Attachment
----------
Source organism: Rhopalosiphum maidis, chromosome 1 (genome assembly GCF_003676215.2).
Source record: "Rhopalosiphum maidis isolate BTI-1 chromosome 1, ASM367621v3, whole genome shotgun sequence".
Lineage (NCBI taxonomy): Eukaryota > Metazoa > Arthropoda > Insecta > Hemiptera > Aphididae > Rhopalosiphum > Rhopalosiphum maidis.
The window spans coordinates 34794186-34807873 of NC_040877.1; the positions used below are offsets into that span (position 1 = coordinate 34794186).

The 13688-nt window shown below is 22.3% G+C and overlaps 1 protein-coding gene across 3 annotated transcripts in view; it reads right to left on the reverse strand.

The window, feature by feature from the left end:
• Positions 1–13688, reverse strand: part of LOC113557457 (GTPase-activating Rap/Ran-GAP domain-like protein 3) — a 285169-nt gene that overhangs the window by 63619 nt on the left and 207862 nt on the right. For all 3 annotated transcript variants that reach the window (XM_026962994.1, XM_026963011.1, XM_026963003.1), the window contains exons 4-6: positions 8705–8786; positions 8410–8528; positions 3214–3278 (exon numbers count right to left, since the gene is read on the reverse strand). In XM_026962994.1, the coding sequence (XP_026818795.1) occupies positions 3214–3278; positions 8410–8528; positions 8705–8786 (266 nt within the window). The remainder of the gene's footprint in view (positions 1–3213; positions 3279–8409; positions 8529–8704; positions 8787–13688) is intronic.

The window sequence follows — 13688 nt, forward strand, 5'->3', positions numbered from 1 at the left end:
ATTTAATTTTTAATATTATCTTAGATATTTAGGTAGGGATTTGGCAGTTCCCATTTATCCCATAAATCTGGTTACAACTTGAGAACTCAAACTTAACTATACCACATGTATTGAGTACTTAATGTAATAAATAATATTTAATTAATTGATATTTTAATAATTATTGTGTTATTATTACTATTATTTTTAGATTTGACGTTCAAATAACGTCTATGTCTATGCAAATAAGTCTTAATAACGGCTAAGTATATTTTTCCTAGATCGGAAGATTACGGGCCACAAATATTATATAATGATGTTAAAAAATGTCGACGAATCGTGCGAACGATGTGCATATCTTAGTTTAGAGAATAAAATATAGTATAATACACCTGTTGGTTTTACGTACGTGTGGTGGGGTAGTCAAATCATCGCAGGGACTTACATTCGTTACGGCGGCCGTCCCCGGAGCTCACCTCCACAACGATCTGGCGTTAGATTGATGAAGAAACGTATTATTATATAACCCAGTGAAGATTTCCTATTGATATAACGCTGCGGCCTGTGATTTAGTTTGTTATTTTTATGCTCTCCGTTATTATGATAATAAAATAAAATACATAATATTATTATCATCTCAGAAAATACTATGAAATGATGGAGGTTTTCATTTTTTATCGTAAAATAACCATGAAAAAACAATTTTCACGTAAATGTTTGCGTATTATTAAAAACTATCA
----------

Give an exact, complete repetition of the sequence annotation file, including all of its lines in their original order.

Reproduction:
Source organism: Rhopalosiphum maidis, chromosome 1 (genome assembly GCF_003676215.2).
Source record: "Rhopalosiphum maidis isolate BTI-1 chromosome 1, ASM367621v3, whole genome shotgun sequence".
Lineage (NCBI taxonomy): Eukaryota > Metazoa > Arthropoda > Insecta > Hemiptera > Aphididae > Rhopalosiphum > Rhopalosiphum maidis.
The window spans coordinates 34794186-34807873 of NC_040877.1; the positions used below are offsets into that span (position 1 = coordinate 34794186).

The 13688-nt window shown below is 22.3% G+C and overlaps 1 protein-coding gene across 3 annotated transcripts in view; it reads right to left on the reverse strand.

The window, feature by feature from the left end:
• Positions 1–13688, reverse strand: part of LOC113557457 (GTPase-activating Rap/Ran-GAP domain-like protein 3) — a 285169-nt gene that overhangs the window by 63619 nt on the left and 207862 nt on the right. For all 3 annotated transcript variants that reach the window (XM_026962994.1, XM_026963011.1, XM_026963003.1), the window contains exons 4-6: positions 8705–8786; positions 8410–8528; positions 3214–3278 (exon numbers count right to left, since the gene is read on the reverse strand). In XM_026962994.1, the coding sequence (XP_026818795.1) occupies positions 3214–3278; positions 8410–8528; positions 8705–8786 (266 nt within the window). The remainder of the gene's footprint in view (positions 1–3213; positions 3279–8409; positions 8529–8704; positions 8787–13688) is intronic.

The window sequence follows — 13688 nt, forward strand, 5'->3', positions numbered from 1 at the left end:
ATTTAATTTTTAATATTATCTTAGATATTTAGGTAGGGATTTGGCAGTTCCCATTTATCCCATAAATCTGGTTACAACTTGAGAACTCAAACTTAACTATACCACATGTATTGAGTACTTAATGTAATAAATAATATTTAATTAATTGATATTTTAATAATTATTGTGTTATTATTACTATTATTTTTAGATTTGACGTTCAAATAACGTCTATGTCTATGCAAATAAGTCTTAATAACGGCTAAGTATATTTTTCCTAGATCGGAAGATTACGGGCCACAAATATTATATAATGATGTTAAAAAATGTCGACGAATCGTGCGAACGATGTGCATATCTTAGTTTAGAGAATAAAATATAGTATAATACACCTGTTGGTTTTACGTACGTGTGGTGGGGTAGTCAAATCATCGCAGGGACTTACATTCGTTACGGCGGCCGTCCCCGGAGCTCACCTCCACAACGATCTGGCGTTAGATTGATGAAGAAACGTATTATTATATAACCCAGTGAAGATTTCCTATTGATATAACGCTGCGGCCTGTGATTTAGTTTGTTATTTTTATGCTCTCCGTTATTATGATAATAAAATAAAATACATAATATTATTATCATCTCAGAAAATACTATGAAATGATGGAGGTTTTCATTTTTTATCGTAAAATAACCATGAAAAAACAATTTTCACGTAAATGTTTGCGTATTATTAAAAACTATCA